Meet Mo Cowan, Massachusetts's Newest Senator
Sen. William 'Mo' Cowan, D-Mass. Photo by Reuters/Brian Snyder.
Never before in the history of our nation have two African-Americans served in the U.S. Senate at the same time. That is, until Democrat William "Mo" Cowan was sworn in as Massachusetts's new senator on Thursday. Cowan will serve on an interim basis filling the seat vacated by former Sen. John Kerry, who replaces Hillary Clinton as Secretary of State.
Cowan joins the Senate's other African-American member, South Carolina's Tim Scott, a Republican who was likewise appointed by his state's governor to finish the term of the recently retired Jim DeMint. Cowan and Scott are the seventh and eighth African-American senators, respectively. While they are the first pair to serve together, they are also both appointees. Only three black senators have ever been elected (senators used to be appointed by the states before the ratification of the Seventeenth Amendment in 1913).
Cowan grew up in Yadkinville, N.C., a rural town about 25 miles west of Winston-Salem. Western North Carolina in the 1970s and '80s was not a particularly hospitable place for a young black boy. As a child, Cowan watched members of the local chapter of the Ku Klux Klan burn a cross in his hometown. As a teen, Klan members marched at his high school when word spread that a black boy he knew was dating a white girl.
"Days like today are what my mother spoke of when I was a kid, that if you worked hard and did the right things and you treated people well, anything could happen," Cowan, 43, told the Associated Press after being sworn in.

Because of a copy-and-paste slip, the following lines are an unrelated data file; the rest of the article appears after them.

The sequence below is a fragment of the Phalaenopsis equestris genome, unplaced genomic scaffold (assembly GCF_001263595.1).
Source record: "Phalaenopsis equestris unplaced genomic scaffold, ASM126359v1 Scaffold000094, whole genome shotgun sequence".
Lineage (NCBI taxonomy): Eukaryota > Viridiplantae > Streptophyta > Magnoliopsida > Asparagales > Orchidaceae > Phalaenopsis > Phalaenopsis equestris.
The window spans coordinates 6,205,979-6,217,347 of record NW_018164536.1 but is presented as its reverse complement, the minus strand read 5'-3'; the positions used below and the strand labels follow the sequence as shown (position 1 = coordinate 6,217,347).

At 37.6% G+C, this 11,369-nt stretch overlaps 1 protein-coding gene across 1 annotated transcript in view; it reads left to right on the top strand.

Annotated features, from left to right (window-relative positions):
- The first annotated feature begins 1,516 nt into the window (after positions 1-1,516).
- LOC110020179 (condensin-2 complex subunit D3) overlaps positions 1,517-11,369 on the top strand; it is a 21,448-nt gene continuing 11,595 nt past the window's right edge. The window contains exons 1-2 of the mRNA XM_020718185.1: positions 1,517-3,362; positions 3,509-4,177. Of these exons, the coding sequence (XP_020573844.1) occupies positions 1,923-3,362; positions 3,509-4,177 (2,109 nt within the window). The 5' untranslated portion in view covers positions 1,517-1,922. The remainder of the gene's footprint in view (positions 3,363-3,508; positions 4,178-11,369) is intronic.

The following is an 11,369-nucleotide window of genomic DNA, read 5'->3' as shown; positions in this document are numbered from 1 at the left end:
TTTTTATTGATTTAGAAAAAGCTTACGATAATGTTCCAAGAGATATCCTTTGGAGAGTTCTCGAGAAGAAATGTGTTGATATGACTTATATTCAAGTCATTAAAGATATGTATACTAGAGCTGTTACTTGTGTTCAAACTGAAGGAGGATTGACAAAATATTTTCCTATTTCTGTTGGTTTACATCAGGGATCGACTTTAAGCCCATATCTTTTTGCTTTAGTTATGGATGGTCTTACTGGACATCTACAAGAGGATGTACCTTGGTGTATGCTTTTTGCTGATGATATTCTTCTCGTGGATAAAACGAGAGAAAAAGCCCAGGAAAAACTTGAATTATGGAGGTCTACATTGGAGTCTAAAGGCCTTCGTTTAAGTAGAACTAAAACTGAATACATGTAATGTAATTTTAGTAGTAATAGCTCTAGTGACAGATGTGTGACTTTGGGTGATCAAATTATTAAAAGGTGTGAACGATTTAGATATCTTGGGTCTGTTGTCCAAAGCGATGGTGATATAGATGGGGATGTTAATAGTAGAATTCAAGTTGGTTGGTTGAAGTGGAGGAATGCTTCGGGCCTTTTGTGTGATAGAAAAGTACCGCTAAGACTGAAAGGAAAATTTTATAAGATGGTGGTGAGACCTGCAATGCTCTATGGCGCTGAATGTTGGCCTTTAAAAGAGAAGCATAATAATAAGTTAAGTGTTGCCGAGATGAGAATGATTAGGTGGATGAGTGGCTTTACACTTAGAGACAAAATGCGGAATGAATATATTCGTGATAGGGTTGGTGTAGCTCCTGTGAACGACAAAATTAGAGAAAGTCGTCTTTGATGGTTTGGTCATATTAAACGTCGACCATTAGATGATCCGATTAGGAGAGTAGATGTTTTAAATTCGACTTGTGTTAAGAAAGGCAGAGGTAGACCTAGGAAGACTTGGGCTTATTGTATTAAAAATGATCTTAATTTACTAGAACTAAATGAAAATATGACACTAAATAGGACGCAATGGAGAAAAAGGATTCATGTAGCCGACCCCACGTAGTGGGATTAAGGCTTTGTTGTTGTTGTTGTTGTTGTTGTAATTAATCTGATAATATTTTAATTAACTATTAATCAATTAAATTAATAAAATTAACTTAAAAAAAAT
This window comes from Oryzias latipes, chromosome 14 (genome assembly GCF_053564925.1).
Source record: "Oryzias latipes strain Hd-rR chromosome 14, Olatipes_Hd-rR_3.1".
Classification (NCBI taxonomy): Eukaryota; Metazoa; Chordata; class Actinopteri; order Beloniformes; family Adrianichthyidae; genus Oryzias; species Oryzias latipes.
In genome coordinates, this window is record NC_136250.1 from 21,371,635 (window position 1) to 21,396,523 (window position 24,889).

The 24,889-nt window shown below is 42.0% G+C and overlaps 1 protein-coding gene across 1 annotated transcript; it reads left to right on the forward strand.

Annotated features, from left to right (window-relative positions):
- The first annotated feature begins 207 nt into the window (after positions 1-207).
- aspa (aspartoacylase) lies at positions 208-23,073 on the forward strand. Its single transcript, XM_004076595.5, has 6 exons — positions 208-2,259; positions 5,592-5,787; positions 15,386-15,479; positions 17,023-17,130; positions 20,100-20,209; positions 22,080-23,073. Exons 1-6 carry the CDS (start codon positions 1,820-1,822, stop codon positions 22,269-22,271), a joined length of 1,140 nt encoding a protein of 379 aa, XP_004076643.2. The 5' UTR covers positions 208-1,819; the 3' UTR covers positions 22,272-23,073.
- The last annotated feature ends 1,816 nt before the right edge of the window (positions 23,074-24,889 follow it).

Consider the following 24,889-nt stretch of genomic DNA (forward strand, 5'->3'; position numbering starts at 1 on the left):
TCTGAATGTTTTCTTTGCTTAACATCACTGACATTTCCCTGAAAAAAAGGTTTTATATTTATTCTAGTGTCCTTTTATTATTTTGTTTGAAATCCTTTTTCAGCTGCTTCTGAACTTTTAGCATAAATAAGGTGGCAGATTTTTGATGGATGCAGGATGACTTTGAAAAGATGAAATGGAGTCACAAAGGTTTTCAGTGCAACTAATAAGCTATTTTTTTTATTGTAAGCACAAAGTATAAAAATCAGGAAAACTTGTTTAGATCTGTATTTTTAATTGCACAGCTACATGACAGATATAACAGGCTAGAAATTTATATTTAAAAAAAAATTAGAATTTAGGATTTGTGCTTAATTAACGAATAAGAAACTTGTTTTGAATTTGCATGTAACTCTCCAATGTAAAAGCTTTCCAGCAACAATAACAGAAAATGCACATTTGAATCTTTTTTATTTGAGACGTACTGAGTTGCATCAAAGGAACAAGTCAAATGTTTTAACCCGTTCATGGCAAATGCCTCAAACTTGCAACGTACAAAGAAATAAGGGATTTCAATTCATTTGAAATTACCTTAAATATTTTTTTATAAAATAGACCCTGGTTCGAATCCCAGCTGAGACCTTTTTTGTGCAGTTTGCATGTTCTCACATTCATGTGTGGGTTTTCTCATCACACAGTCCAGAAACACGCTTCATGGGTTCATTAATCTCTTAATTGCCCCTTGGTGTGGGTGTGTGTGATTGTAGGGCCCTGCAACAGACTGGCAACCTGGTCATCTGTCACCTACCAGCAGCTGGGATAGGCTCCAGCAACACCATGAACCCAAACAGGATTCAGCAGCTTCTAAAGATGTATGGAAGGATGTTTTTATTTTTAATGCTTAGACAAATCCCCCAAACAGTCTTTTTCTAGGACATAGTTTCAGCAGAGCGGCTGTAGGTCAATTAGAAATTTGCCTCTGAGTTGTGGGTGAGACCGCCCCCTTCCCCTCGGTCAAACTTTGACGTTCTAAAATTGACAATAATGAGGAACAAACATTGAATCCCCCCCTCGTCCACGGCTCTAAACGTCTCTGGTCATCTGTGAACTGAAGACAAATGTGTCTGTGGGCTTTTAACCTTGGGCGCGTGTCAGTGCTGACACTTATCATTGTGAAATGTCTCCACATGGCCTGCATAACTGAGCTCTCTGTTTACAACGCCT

From Yadkinville, Cowan attended Duke University for his undergraduate degree and moved north to Boston to study law at Northeastern University. When he graduated with his J.D. in 1994 he chose to stay in Boston and has been there ever since.
Cowan excelled in Boston. He was a young, charismatic black lawyer in a town where diversity was becoming an institutional buzzword. When young lawyers moved there and didn't know anyone else, they would call Cowan, who would take them out to dinner and show them the ropes. When former Gov. Mitt Romney needed help diversifying his cabinet, Cowan was the one he sought out. And when current Gov. Deval Patrick needed a chief counsel in 2009 to work in his office, Cowan, by then a partner at the prestigious Mintz Levin law firm, was at the top of his list. After 14 months, Cowan was named Patrick's chief of staff.
Cowan returned to the private sector in November 2012. Three months later, back in the State House, Patrick announced Cowan would fill the seat vacated by Kerry when he left for the State Department.
"Mo's service on the front lines in our efforts to manage through the worst economy in 80 years and build a better, stronger Commonwealth for the next generation has earned him the respect and admiration of people throughout government," Patrick said at the time. "The people of the Commonwealth have benefited from his wisdom and good judgment during his time in our office, and will again in the Senate."
Currently Cowan has no plans to make Washington, D.C,. his permanent home. The state does not allow appointed senators to seek the seats they are named to fill. The special election will be held June 25. Democratic Reps. Ed Markey and Stephen Lynch have both announced they will run and the Republicans have yet to name a candidate. Recently ousted GOP Sen. Scott Brown has said he will not run, instead joining the board of a local paper company.
"This is going to be a very short political career," Cowan said as he was announced as Kerry's replacement. "No matter where you are or where you are going, just understand, you're better than no one but you can be everyone's equal."